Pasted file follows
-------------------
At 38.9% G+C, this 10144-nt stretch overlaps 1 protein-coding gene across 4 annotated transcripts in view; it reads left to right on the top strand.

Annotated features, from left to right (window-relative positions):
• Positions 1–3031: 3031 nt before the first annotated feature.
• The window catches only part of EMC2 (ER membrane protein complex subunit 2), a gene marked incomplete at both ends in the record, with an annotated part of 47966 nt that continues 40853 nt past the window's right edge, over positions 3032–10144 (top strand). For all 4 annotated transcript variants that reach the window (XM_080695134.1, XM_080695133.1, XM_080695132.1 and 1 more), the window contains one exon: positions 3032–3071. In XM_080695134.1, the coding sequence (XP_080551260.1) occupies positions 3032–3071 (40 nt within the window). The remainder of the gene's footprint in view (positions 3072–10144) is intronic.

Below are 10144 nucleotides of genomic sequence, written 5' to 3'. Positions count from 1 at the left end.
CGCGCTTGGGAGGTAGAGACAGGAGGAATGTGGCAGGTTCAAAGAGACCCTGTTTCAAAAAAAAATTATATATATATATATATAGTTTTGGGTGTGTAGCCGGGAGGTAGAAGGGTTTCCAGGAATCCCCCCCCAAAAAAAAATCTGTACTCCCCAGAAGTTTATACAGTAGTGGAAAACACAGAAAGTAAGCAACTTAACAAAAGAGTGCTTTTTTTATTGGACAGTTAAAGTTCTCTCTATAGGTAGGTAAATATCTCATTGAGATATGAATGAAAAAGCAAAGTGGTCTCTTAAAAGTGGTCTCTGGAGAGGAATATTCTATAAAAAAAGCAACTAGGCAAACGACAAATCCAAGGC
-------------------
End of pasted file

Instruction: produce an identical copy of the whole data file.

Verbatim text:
At 38.9% G+C, this 10144-nt stretch overlaps 1 protein-coding gene across 4 annotated transcripts in view; it reads left to right on the top strand.

Annotated features, from left to right (window-relative positions):
• Positions 1–3031: 3031 nt before the first annotated feature.
• The window catches only part of EMC2 (ER membrane protein complex subunit 2), a gene marked incomplete at both ends in the record, with an annotated part of 47966 nt that continues 40853 nt past the window's right edge, over positions 3032–10144 (top strand). For all 4 annotated transcript variants that reach the window (XM_080695134.1, XM_080695133.1, XM_080695132.1 and 1 more), the window contains one exon: positions 3032–3071. In XM_080695134.1, the coding sequence (XP_080551260.1) occupies positions 3032–3071 (40 nt within the window). The remainder of the gene's footprint in view (positions 3072–10144) is intronic.

Below are 10144 nucleotides of genomic sequence, written 5' to 3'. Positions count from 1 at the left end.
CGCGCTTGGGAGGTAGAGACAGGAGGAATGTGGCAGGTTCAAAGAGACCCTGTTTCAAAAAAAAATTATATATATATATATATAGTTTTGGGTGTGTAGCCGGGAGGTAGAAGGGTTTCCAGGAATCCCCCCCCAAAAAAAAATCTGTACTCCCCAGAAGTTTATACAGTAGTGGAAAACACAGAAAGTAAGCAACTTAACAAAAGAGTGCTTTTTTTATTGGACAGTTAAAGTTCTCTCTATAGGTAGGTAAATATCTCATTGAGATATGAATGAAAAAGCAAAGTGGTCTCTTAAAAGTGGTCTCTGGAGAGGAATATTCTATAAAAAAAGCAACTAGGCAAACGACAAATCCAAGGC